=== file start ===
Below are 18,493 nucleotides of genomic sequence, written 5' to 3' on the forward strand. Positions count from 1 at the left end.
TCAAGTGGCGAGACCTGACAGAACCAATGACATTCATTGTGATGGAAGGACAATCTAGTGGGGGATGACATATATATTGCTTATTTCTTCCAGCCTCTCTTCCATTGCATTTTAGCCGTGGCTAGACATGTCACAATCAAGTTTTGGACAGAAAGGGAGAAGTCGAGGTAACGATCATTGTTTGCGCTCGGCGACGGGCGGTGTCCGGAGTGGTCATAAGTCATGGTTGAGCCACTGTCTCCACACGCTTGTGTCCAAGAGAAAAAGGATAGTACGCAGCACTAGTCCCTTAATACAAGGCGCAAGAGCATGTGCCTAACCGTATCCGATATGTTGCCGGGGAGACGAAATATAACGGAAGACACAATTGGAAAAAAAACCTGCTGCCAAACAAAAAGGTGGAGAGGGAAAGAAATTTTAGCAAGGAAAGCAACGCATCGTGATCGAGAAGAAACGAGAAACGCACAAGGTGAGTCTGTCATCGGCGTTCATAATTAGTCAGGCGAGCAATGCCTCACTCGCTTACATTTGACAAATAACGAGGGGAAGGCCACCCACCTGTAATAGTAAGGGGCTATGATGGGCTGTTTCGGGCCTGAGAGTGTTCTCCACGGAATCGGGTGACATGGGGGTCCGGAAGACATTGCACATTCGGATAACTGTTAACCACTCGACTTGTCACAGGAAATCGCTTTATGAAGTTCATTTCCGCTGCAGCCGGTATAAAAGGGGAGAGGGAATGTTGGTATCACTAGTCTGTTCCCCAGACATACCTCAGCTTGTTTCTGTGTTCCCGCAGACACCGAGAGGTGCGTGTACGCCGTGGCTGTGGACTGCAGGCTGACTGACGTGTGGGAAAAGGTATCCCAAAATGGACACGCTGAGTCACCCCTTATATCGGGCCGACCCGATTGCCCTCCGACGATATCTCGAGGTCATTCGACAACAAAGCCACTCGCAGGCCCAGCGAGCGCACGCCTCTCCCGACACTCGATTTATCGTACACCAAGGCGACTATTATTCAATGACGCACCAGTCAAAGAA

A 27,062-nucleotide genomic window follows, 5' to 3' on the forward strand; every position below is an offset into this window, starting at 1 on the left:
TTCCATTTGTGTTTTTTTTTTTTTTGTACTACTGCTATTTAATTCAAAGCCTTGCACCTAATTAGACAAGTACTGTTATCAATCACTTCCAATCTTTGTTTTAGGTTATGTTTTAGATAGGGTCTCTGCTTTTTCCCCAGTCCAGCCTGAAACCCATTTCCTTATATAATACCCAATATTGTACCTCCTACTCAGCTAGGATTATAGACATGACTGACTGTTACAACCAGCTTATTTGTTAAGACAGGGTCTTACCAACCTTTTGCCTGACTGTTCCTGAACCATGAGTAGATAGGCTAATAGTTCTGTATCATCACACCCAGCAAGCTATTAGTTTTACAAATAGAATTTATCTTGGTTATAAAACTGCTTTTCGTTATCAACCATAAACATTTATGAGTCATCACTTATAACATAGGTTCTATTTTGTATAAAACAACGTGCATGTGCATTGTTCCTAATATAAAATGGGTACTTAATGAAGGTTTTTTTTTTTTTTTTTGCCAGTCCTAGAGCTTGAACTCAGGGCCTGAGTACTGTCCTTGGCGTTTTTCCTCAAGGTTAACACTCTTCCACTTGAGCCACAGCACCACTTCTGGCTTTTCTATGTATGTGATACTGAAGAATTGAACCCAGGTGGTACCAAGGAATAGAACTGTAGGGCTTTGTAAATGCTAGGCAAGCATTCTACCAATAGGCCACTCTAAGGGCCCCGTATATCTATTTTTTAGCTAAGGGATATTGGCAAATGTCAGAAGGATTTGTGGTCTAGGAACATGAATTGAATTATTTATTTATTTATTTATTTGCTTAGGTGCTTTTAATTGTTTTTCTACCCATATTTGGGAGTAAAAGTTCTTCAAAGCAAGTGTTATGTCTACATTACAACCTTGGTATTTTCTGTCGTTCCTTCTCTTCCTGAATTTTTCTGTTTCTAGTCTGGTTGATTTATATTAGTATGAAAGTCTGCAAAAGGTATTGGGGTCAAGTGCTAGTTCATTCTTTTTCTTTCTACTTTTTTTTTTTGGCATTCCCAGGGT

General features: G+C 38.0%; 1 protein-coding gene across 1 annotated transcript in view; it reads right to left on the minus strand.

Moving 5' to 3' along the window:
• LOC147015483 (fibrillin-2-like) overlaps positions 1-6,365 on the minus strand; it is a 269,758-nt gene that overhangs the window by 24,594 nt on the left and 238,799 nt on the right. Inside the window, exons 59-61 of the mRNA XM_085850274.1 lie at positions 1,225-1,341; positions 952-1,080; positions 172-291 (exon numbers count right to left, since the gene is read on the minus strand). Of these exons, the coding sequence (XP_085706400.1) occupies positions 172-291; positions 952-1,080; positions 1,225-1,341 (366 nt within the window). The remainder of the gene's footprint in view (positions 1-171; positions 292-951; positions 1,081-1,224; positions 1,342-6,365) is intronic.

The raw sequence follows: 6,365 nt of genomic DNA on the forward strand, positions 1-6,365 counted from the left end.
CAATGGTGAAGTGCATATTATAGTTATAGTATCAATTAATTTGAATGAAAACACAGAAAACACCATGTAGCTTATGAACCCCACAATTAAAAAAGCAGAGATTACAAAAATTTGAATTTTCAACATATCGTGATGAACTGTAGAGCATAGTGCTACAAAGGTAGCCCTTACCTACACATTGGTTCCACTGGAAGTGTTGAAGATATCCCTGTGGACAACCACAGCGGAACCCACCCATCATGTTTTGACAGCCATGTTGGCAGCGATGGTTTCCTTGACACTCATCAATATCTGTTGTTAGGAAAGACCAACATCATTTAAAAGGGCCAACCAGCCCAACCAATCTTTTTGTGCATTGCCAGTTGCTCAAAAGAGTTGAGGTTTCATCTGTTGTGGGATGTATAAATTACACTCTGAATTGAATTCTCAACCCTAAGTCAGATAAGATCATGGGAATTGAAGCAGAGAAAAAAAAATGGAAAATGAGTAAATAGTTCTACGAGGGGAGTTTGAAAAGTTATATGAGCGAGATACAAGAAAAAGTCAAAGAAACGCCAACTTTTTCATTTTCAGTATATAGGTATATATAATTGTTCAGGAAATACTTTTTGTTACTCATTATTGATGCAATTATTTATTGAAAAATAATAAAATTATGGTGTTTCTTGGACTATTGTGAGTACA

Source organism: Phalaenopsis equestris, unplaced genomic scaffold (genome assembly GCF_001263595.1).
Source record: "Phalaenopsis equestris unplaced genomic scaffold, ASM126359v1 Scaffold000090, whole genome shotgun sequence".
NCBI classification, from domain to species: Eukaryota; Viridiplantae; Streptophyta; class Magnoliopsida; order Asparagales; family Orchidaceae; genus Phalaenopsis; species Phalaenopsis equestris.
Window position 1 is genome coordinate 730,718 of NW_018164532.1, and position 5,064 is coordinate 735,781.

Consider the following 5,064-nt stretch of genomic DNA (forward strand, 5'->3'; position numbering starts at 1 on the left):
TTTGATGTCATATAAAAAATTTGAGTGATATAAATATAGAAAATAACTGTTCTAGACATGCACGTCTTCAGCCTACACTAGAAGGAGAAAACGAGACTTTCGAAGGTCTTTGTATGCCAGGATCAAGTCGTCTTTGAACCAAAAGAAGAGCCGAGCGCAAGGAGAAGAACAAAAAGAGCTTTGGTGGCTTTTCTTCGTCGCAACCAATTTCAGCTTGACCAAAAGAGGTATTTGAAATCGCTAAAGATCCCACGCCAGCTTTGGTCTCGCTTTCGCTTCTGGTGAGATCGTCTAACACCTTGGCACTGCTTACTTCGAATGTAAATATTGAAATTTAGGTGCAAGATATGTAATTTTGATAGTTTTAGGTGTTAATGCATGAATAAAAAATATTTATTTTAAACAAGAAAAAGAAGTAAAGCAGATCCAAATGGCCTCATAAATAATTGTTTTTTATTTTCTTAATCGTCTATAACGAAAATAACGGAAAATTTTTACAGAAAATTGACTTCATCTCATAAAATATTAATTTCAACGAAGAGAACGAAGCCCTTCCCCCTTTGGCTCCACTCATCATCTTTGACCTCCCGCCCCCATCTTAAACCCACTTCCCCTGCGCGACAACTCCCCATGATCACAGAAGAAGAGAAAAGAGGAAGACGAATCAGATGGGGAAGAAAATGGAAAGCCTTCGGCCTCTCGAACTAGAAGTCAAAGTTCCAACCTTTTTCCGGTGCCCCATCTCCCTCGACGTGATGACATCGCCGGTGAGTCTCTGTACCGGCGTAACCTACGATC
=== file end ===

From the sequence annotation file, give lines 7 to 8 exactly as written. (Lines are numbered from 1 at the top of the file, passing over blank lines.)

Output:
• LOC147015483 (fibrillin-2-like) overlaps positions 1-6,365 on the minus strand; it is a 269,758-nt gene that overhangs the window by 24,594 nt on the left and 238,799 nt on the right. Inside the window, exons 59-61 of the mRNA XM_085850274.1 lie at positions 1,225-1,341; positions 952-1,080; positions 172-291 (exon numbers count right to left, since the gene is read on the minus strand). Of these exons, the coding sequence (XP_085706400.1) occupies positions 172-291; positions 952-1,080; positions 1,225-1,341 (366 nt within the window). The remainder of the gene's footprint in view (positions 1-171; positions 292-951; positions 1,081-1,224; positions 1,342-6,365) is intronic.

The raw sequence follows: 6,365 nt of genomic DNA on the forward strand, positions 1-6,365 counted from the left end.